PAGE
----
ColdFusion Muse

FQDN for Mail Servers

In this previous post detailing how to manipulate mail headers there was some lively discussion as to whether this was really ethical or not. Just today CF Guru Brian Rideout mentioned that he was having trouble getting ColdFusion mail past a declude filter (a common spam filtering technology supported by many mail servers) due to the mention of ColdFusion in the mail headers. Brian came back and indicated it was actually something else - and his tip bears repeating.

When you specify an email server, either in the CF administrator or in the cfmail tag, make sure you use a fully qualified domain name. It is not advisable to use an IP address here. Remember that many IP addresses you might use are actually "internal" to your network and not public IPs (like 10.1.5.15 or 192.168.1.10 or even 127.0.0.1). When you think about it, it makes sense that declude would hold an IP address against you. It would expect mail to come from a public server. In fact, there are many technologies that analyze the origin - spf, dkim, reverse lookup etc. So make sure and use a real FLQDN - even if you have to edit the hosts file on the server to get it to resolve :).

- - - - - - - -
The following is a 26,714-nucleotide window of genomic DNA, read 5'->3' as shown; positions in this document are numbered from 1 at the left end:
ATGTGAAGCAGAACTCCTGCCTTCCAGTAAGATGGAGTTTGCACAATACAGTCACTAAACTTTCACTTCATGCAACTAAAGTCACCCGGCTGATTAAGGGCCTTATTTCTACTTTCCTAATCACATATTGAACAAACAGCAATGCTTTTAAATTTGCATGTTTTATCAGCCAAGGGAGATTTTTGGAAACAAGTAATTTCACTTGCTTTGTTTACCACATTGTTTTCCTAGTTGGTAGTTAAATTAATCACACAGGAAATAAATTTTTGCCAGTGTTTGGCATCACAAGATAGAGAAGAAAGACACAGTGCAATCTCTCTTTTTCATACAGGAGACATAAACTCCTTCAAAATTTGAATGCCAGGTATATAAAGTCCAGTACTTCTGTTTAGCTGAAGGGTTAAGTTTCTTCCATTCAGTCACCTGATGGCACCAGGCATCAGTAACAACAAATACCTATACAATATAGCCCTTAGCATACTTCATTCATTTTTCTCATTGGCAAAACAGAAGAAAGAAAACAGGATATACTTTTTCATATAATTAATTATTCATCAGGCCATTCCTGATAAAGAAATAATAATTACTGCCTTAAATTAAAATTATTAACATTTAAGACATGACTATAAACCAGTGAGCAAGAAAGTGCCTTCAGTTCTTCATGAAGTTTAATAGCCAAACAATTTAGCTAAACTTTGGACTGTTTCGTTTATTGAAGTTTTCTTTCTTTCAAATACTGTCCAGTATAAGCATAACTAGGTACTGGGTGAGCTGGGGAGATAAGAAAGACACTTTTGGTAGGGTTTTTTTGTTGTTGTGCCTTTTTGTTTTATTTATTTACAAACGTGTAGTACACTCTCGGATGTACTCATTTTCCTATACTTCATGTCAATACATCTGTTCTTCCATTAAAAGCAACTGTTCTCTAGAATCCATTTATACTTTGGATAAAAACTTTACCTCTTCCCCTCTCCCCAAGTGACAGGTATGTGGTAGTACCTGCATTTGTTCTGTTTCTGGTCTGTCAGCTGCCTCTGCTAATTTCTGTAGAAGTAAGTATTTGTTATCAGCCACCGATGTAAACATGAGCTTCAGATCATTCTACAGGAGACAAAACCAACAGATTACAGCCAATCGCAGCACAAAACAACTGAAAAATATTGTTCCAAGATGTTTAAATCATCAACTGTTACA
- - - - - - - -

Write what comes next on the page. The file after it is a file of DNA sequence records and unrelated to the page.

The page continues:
Comments
Eric Cobb's Gravatar To me, this seems like it would be a problem with your mail server, not CF. The mail server is responsible for telling the world the FQDN the email is coming from, not CF. All the mail server settings in the CF Administrator do is tell CF who to pass the mail to so it can be sent, right? The mail server does the actual sending of the mail, and should have everything set up to report its FQDN. So if you specify the mail server's IP address in the CF Administrator, that should be fine since the mail server itself is the one actually sending the email. All CF needs to know is which machine to pass the mail to so it can be sent.

I may have a misunderstanding of how things work, but CF isn't a mail server, it just connects to one and lets it do its job, right?
# Posted By Eric Cobb | 2/13/09 1:49 PM



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